Pretty Packaging: Arrow's BLOOD BATH Provides A Pool Of Different Versions

Editor, Europe; Rotterdam, The Netherlands (@ardvark23)
When distributor Arrow announced their release of a title called Blood Bath, I assumed it would be another generic eighties'-slasher-with-its-own-peculiar-fans-who-consider-it-a-classic-though-I-have-never-heard-of-it. Looking a bit closer though, this turned out to be something much, much weirder, and Arrow's approach towards this release made it irresistible.

Basically, Blood Bath is a weird little black-and-white vampire horror flick from 1966, produced by Roger Corman. Parts of it look really, REALLY beautiful though, and that is because they've been taken from another film entirely, a Yugoslavia-based crime thriller called Operation Titian. That film turned out to have a re-cut version with additional footage made for the US as well, called Portrait in Terror, and Blood Bath itself got re-cut with additional footage again as Track of the Vampire.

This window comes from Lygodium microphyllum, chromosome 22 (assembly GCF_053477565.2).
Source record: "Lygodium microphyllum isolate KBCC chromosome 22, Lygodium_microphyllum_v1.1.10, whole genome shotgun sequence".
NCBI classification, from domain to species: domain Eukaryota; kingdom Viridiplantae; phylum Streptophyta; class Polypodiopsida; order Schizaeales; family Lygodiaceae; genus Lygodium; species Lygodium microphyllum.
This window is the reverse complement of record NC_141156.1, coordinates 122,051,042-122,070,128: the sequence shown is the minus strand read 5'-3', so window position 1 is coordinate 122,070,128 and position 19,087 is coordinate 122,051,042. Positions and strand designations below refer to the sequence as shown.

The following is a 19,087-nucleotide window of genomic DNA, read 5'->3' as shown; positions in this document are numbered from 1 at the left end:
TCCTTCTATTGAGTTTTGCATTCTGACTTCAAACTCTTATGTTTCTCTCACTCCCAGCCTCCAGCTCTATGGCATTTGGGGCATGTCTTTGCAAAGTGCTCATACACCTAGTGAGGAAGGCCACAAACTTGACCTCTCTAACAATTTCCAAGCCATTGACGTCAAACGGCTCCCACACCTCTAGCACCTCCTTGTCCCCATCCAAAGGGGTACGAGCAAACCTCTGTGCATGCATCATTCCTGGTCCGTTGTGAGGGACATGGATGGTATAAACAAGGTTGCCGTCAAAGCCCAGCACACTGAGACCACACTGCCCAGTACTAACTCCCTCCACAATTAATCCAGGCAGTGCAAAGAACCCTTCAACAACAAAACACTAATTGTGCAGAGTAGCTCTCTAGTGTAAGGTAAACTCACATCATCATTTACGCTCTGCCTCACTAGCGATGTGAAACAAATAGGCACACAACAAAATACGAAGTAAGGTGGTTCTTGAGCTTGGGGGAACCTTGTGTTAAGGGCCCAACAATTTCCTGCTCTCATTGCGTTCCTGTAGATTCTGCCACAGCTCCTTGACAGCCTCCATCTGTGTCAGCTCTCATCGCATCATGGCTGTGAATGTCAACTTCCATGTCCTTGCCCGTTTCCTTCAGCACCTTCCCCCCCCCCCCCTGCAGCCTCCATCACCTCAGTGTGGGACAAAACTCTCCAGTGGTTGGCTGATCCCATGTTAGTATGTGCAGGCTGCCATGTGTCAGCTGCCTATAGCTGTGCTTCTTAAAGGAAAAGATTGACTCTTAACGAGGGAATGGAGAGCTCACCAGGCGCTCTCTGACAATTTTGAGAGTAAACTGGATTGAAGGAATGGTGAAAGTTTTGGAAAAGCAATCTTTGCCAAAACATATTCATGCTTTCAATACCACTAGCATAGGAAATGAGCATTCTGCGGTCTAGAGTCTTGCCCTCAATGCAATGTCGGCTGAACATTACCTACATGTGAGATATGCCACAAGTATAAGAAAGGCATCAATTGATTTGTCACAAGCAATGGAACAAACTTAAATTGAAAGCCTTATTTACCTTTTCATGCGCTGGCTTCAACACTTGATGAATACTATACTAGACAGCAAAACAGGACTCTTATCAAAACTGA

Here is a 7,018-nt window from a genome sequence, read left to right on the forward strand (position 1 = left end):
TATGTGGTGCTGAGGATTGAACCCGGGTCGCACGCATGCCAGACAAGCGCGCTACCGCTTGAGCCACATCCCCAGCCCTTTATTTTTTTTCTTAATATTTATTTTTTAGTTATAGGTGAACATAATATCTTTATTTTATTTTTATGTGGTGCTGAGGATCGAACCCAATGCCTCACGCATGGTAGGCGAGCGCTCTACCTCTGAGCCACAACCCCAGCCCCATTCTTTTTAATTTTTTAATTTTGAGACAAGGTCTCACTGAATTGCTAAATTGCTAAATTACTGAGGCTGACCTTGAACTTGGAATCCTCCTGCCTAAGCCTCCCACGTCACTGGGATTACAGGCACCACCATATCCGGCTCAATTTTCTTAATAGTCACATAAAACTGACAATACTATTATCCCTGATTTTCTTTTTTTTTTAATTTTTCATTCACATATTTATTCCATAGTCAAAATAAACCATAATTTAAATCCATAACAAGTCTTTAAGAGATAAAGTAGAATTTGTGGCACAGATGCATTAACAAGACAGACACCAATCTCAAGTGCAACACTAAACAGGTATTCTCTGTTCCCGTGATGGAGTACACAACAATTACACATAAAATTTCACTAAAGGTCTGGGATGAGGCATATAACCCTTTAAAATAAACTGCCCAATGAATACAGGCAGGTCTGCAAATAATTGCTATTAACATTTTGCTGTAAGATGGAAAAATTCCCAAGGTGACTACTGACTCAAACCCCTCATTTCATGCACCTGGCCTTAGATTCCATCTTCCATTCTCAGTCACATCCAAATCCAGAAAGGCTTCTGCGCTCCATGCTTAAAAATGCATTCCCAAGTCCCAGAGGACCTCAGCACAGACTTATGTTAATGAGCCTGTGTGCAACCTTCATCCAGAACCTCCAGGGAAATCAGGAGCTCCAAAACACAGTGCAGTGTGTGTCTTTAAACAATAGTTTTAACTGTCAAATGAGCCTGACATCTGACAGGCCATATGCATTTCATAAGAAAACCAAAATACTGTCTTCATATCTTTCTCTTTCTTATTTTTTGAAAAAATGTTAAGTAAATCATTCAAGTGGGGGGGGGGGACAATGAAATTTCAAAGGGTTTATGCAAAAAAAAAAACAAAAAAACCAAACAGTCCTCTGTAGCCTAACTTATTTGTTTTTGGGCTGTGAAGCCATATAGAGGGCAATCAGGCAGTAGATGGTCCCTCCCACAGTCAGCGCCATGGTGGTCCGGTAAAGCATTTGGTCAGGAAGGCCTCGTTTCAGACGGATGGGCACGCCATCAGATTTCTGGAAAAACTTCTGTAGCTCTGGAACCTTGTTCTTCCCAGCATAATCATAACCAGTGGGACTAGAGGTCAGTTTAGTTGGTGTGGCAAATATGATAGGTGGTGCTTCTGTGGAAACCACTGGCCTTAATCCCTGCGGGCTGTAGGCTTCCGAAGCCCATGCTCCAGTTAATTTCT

This release has all four films in it, one with an HD transfer and three even with new 2k transfers, and there is a wealth of extras, including a feature-length documentary about how these films came to be.

It also looks pretty spiffy, so check out this gallery of shots. Click on the edge of the pictures to scroll through them, or at the center of each to see a bigger version.

And here it is: a cardboard slipcase with sober but handsome design.

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Roger Corman

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